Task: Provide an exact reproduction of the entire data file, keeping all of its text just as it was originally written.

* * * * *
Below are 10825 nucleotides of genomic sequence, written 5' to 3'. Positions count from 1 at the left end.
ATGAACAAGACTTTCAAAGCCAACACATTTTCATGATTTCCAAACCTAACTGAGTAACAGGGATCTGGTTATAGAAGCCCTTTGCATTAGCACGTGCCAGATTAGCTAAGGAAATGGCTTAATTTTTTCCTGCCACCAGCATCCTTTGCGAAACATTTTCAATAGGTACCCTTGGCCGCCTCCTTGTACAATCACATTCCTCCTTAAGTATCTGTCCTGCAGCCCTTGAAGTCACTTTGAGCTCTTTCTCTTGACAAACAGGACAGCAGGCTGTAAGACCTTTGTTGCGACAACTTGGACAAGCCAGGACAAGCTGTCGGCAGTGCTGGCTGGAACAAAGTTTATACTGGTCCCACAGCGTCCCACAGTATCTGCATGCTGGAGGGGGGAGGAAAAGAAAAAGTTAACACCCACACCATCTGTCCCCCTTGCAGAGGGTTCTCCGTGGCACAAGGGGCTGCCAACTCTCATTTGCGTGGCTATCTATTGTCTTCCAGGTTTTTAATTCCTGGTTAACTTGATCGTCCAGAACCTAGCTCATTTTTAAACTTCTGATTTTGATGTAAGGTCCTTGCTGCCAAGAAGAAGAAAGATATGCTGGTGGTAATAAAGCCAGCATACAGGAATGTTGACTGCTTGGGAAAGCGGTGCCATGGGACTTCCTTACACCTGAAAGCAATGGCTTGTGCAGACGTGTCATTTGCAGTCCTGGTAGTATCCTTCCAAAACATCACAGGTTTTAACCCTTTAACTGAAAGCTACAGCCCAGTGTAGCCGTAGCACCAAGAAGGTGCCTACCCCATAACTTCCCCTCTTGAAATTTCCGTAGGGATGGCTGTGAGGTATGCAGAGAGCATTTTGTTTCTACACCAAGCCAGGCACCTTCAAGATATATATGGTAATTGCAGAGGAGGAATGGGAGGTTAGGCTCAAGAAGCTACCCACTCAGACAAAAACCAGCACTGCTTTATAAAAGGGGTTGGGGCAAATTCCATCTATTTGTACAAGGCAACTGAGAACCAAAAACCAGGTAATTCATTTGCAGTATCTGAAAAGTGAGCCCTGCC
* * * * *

Below are 10825 nucleotides of genomic sequence, written 5' to 3'. Positions count from 1 at the left end.
ATGAACAAGACTTTCAAAGCCAACACATTTTCATGATTTCCAAACCTAACTGAGTAACAGGGATCTGGTTATAGAAGCCCTTTGCATTAGCACGTGCCAGATTAGCTAAGGAAATGGCTTAATTTTTTCCTGCCACCAGCATCCTTTGCGAAACATTTTCAATAGGTACCCTTGGCCGCCTCCTTGTACAATCACATTCCTCCTTAAGTATCTGTCCTGCAGCCCTTGAAGTCACTTTGAGCTCTTTCTCTTGACAAACAGGACAGCAGGCTGTAAGACCTTTGTTGCGACAACTTGGACAAGCCAGGACAAGCTGTCGGCAGTGCTGGCTGGAACAAAGTTTATACTGGTCCCACAGCGTCCCACAGTATCTGCATGCTGGAGGGGGGAGGAAAAGAAAAAGTTAACACCCACACCATCTGTCCCCCTTGCAGAGGGTTCTCCGTGGCACAAGGGGCTGCCAACTCTCATTTGCGTGGCTATCTATTGTCTTCCAGGTTTTTAATTCCTGGTTAACTTGATCGTCCAGAACCTAGCTCATTTTTAAACTTCTGATTTTGATGTAAGGTCCTTGCTGCCAAGAAGAAGAAAGATATGCTGGTGGTAATAAAGCCAGCATACAGGAATGTTGACTGCTTGGGAAAGCGGTGCCATGGGACTTCCTTACACCTGAAAGCAATGGCTTGTGCAGACGTGTCATTTGCAGTCCTGGTAGTATCCTTCCAAAACATCACAGGTTTTAACCCTTTAACTGAAAGCTACAGCCCAGTGTAGCCGTAGCACCAAGAAGGTGCCTACCCCATAACTTCCCCTCTTGAAATTTCCGTAGGGATGGCTGTGAGGTATGCAGAGAGCATTTTGTTTCTACACCAAGCCAGGCACCTTCAAGATATATATGGTAATTGCAGAGGAGGAATGGGAGGTTAGGCTCAAGAAGCTACCCACTCAGACAAAAACCAGCACTGCTTTATAAAAGGGGTTGGGGCAAATTCCATCTATTTGTACAAGGCAACTGAGAACCAAAAACCAGGTAATTCATTTGCAGTATCTGAAAAGTGAGCCCTGCC